|Re: [eigen] TriangularView::solve() interface|
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- To: eigen@xxxxxxxxxxxxxxxxxxx
- Subject: Re: [eigen] TriangularView::solve() interface
- From: Gael Guennebaud <gael.guennebaud@xxxxxxxxx>
- Date: Thu, 27 Aug 2009 05:10:56 +0200
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Yes with the ReturnByValue class API 2 could work without any
temporaries. In short ReturnByValue maps:
a = m.bar(b);
On the other hand it is more painful to write the solve function
because you have to write a mini pseudo expression class. One question
is whether the ReturnByValue class should inherit MatrixBase.
Currently it is the case. The pro is that allows us to use it right
away in any expression, e.g:
x += 2 * m.solve(b);
The cons are that m.solve(b) won't compile (that's ok) and generic
functions must have to make sure they honor the EvalBeforeNesting bit.
E.g the function foo:
void foo(const MatrixBase<Derived>& _x)
must start by:
typename Derived::Nesting x(_x.derived());
and to avoid multiple useless instanciations of the code of foo, the
second and last line of this function should be:
Note that you can always explicitly evaluate the pseudo ReturnByValue
This is important because 1- that allows to call functions which does
not honor the above rules, and 2- if you think it is safer not to make
ReturnByValue inheriting MatrixBase, the eval() function will still
allow us to use the result right away. To summary:
x = m.solve(b); // OK
x = m.solve(b).eval(); // one useless copy
x += m.solve(b).eval(); // OK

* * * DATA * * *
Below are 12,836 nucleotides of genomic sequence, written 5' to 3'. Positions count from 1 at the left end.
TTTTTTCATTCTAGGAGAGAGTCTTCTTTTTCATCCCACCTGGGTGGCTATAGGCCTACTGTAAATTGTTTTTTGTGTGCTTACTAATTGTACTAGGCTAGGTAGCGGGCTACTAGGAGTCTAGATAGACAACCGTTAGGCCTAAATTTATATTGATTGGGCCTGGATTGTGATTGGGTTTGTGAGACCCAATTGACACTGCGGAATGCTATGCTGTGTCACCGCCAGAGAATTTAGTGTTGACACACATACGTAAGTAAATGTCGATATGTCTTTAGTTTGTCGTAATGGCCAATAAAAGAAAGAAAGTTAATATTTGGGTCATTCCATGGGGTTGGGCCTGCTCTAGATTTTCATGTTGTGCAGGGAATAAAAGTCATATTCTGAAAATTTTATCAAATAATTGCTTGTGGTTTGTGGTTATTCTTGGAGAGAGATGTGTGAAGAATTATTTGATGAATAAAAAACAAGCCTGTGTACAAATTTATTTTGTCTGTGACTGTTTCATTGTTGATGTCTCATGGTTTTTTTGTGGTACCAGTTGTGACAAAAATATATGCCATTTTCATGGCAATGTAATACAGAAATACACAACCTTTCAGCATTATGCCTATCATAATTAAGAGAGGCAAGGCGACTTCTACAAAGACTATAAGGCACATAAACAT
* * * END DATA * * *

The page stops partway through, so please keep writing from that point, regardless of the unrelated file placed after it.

x += m.solve(b); // won't compile if ReturnByValue does not inherit MatrixBase
foo(m.solve(b)); // won't compile if ReturnByValue does not inherit
MatrixBase, and this might not work if foo() does not honor the above
foo(m.solve(b).eval()); // OK
So basically I'm in favor of safety and remove the current inheritance
Some additional remarks:
- in case we don't manage to make API 2 work as we expect, for API 1
what about using the .ref() solution I proposed in another thread
instead of pointers ? (or .out(), .inout(), as you prefer)
- a few solvers advantageously work "inplace" (triangular, LLT, LDLT),
so shall we keep our current and explicit "m.solveInPlace(b)" or go
for an overloaded version of solve(), i.e. m.solve(b.ref()) ? This
"inplace" version of solve could even return a ref to b that'd be nice
to use the result right away in an expression: x += m.solve(b.ref());
With API 1 this is ok because the number of parameters is different,
but with API 2 it is only a matter of adding .ref() to the unique
parameter... For instance both:
x = m.solve(b);
x = m.solve(b.ref());
will compile but in one case b is modified and then copied to x. Yes
this is stupid but a good API should prevent stupid uses as most as
Basically, .ref() does not make it clear b is going to be modified, so
perhaps having a special .inout() still make sense ? (see the other
thread) or we don't make the "inplace" solve function returns a ref to
b and then x = m.solve(b.ref()); won't compile.
- Finally what about adding a RealScalar* parameter to the solve
functions optionally returning an estimation of the safeness of the
result ? Here I propose a pointer to make it optional.
On Wed, Aug 26, 2009 at 1:07 PM, Markus Fröb<grey_earl@xxxxxx> wrote:
>> As I'm going to explain ASAP in a mail to this list, I believe that we
>> can drop altogether the "bool success" in all solve() methods.
>> There remains the choice of an API between
>> API 1: a.solve(b,&result)
>> API 2: result = a.solve(b)
>> The main argument in favor of API 1 is the one Keir mentions.
>> But what about the wonderful little ReturnByValue class that Gael
>> wrote? I suggest we investigate that, at the moment I don't see why it
>> wouldn't work here! It would allow to have API 2 with the guarantee of
>> it unfolding to the same as API 1.
>> Maybe Gael can comment.
>> Meanwhile, is there consensus that, if it works, then we want it?
>> Again, this is assuming that the bool return value are removed, i'm
>> going to write to the list to advocate that.
> My vote for API 2 if it works.
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